Monthly Archives: May 2017

It’s Vacation Time!

 

Know how you feel when your principal asks you to add materials to your curriculum? For some, it goes something like this: “UGH! REALLY? You want me to add to a curriculum I already can’t get through?”

 

I know this, because I’ve been a Montessori school leader for years and I’ve seen it on the faces of teachers both under my direction and as colleagues. I’m sure the expression has appeared on my face as well.

 

And it’s time for vacation already! Please don’t ask me to plan for next year!

 

I’m here to suggest that you plan that vacation with a vengeance! Go somewhere truly exciting, interesting, fun, and relaxing. Get into the place. Discover the undiscovered secrets waiting to be found. Eat some new cuisine. Buy some spices so you can enjoy it back home. Take photos…lots of them! Find exotic souvenirs and, of course, new clothes!

 

Then bring it all back to your students! Voila! That curriculum assignment? Done! Piece of cake! (perhaps literally!)

 

Since I’m a prehistory nerd… particularly a fossil-nerd, that’s just what I did recently. We took a trip to Morocco. I brought back fossils, cuisine to share, customs to practice, and tons of photos. Our young students loved the experiences I brought back from my time spent in deserts, exotic towns, fossil beds, and surprising museums. (Check out this article of the one we discovered in Paris.)

 

With a little creativity and some time upon your return, you’ll not only have that curriculum development all set, but you’ll get to relive your vacation memories until next summer comes around…when you can do it all over again!

 

PS-Want to see a few examples? Comming soon, some pics from what I brought back to share.

OMG! It’s a REAL (fossil) Glyptodont!

A few years back, in my ongoing work to share prehistory with excited kids, I created a Montessori material (LINK) that included a Doedicurus, an herbivore that lived during the Pleistocene epoch.

A mammal with a carapace (like a turtle) and a spiked knot at the end of its tail (like the Ankylosaurus that lived during the Jurassic and Cretaceous periods), this creature wowed me when I discovered it among a new set of prehistoric toys. It was such an odd mix of body parts that seemed to come out of nowhere; impossible to believe that such a creature could have existed. After all, when fossils are found it is no sure thing that all the parts present even belong to the same animal. It just seemed too odd, too remarkable to believe, even after google searches confirmed their historical reality.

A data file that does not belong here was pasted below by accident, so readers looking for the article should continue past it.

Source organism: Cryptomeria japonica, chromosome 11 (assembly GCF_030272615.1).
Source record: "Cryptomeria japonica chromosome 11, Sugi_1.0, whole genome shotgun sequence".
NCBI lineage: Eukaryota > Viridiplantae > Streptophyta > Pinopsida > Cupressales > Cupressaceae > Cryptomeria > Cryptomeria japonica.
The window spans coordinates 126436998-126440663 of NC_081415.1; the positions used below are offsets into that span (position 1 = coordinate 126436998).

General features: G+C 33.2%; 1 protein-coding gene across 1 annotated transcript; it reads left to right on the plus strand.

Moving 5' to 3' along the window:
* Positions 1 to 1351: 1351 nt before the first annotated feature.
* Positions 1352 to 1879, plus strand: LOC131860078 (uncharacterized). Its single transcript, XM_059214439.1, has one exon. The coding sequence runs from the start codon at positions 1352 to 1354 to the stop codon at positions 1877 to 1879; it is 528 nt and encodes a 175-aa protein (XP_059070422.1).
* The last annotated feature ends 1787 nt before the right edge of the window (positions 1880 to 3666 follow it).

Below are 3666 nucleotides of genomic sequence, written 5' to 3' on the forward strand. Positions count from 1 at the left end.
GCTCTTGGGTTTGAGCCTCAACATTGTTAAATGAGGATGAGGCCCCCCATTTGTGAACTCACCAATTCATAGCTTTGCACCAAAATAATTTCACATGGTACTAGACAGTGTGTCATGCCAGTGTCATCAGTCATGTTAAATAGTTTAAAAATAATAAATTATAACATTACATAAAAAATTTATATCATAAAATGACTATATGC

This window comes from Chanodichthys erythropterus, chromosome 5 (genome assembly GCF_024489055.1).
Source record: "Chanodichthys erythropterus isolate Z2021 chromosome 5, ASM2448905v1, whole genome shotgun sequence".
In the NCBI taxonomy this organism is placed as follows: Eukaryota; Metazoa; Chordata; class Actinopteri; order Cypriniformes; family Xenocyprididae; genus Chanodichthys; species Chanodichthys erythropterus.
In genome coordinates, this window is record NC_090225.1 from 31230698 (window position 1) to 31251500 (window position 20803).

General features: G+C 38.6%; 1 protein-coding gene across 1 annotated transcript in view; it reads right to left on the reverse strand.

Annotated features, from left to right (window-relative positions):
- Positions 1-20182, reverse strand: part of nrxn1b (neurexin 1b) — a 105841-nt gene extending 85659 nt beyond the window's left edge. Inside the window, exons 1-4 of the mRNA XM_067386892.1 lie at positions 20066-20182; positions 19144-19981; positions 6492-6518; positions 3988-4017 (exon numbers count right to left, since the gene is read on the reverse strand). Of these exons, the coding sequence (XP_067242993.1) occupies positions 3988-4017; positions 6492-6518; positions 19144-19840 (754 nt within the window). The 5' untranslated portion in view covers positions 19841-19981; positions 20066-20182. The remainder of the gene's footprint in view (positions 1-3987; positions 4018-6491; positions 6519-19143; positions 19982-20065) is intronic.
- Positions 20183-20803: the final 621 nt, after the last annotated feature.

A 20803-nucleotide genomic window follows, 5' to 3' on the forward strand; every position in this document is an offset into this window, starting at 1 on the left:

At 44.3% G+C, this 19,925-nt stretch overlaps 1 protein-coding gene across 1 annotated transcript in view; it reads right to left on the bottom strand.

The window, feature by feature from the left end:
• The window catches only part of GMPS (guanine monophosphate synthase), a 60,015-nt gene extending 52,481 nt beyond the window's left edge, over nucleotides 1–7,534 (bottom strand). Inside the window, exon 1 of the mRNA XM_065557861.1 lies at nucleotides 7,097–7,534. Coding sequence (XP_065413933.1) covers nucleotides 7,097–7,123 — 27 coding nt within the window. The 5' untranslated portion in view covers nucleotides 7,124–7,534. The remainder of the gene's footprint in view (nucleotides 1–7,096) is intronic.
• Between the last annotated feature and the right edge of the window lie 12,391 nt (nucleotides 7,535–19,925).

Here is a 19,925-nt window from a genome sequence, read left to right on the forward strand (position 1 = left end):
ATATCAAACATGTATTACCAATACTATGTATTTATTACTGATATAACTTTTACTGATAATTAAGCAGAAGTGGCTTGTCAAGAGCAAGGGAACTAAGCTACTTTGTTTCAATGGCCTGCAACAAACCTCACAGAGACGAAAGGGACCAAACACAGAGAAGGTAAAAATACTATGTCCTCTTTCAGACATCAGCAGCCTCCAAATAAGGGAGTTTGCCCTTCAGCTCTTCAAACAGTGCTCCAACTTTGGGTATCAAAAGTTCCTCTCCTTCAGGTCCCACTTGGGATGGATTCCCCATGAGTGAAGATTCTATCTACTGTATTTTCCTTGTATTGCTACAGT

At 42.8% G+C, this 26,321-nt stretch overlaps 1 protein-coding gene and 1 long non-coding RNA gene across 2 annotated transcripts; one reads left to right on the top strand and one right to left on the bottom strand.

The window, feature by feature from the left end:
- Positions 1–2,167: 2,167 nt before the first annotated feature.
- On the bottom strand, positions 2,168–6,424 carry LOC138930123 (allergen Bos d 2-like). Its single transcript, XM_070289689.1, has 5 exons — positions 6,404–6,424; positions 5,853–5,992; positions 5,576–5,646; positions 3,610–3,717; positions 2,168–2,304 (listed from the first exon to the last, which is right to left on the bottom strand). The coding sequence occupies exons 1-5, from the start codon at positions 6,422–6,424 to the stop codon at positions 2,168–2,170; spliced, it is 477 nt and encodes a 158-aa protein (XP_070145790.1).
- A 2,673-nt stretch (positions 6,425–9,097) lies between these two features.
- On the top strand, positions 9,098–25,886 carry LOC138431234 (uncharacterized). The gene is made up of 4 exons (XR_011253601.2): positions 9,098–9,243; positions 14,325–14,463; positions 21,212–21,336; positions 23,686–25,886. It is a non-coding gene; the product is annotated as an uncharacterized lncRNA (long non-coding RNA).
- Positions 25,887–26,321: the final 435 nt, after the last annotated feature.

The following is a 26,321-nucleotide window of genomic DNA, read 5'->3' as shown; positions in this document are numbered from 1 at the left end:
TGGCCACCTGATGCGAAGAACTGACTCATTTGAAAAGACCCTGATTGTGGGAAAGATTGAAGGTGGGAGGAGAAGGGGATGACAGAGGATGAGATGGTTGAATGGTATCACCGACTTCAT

But this article is not about the oddly characterized creature. You can find that with a quick google search. Rather, my goal is to share the amazement and joy of a modern-day travel discovery.

The fossilicious team recently visited the Galerie de paléontologie et d’anatomie comparée (LINK http://www.mnhn.fr/fr/visitez/lieux/galerie-paleontologie-anatomie-comparee). This museum alone will call us back to Paris, a city we have just begun to discover and adore! Not your typical museum of natural history, this truly is a place of comparative anatomy. If there is another museum on the planet that has such a voluminous collection on display, I’d truly love to hear about it! (write me at claudiamann “at” fossilicious.com.)

Paris was actually a “side-trip” on our way home from our primary destination: Morocco. We had dreamed of visiting the fossil beds where so many of our collections originate for years and, at last, the trip was becoming a reality. But the Galerie de paléontologie et d’anatomie comparée had been just a bit further down on our bucket list, so why not add just a couple of days as we made our way back to the USA?

Cases of bones that greeted us upon entry let us know that we were in a very special place. With every step deeper into the museum, we realized that we couldn’t possibly “take in” this museum in the time we had. So we tried desperately to focus on an overview of what was there, vowing to return as soon as our pocketbooks would allow.

glyptodont.tail
It was on the second floor, the Paleontologie collection, where I spotted my first glyptodont. I stood face-to-face with the bones and tightly woven scutes of the carapace: evidence that these creatures truly roamed the earth once upon a Pleistocene time. For this lover of prehistory and paleobiology, the thrill rivaled the moment, having successfully split open a chuck of Florissant fossil bed rock, I uncovered a complete Eocene leaf. In other words, it was magnificent!
glyptodont

The rush that comes with this kind of discovery should not be underestimated. Books inspire us, develop a sense of wonder, and lead us to investigate our passions. Standing next to the real thing…well, that’s an emotion for which books can only prime us.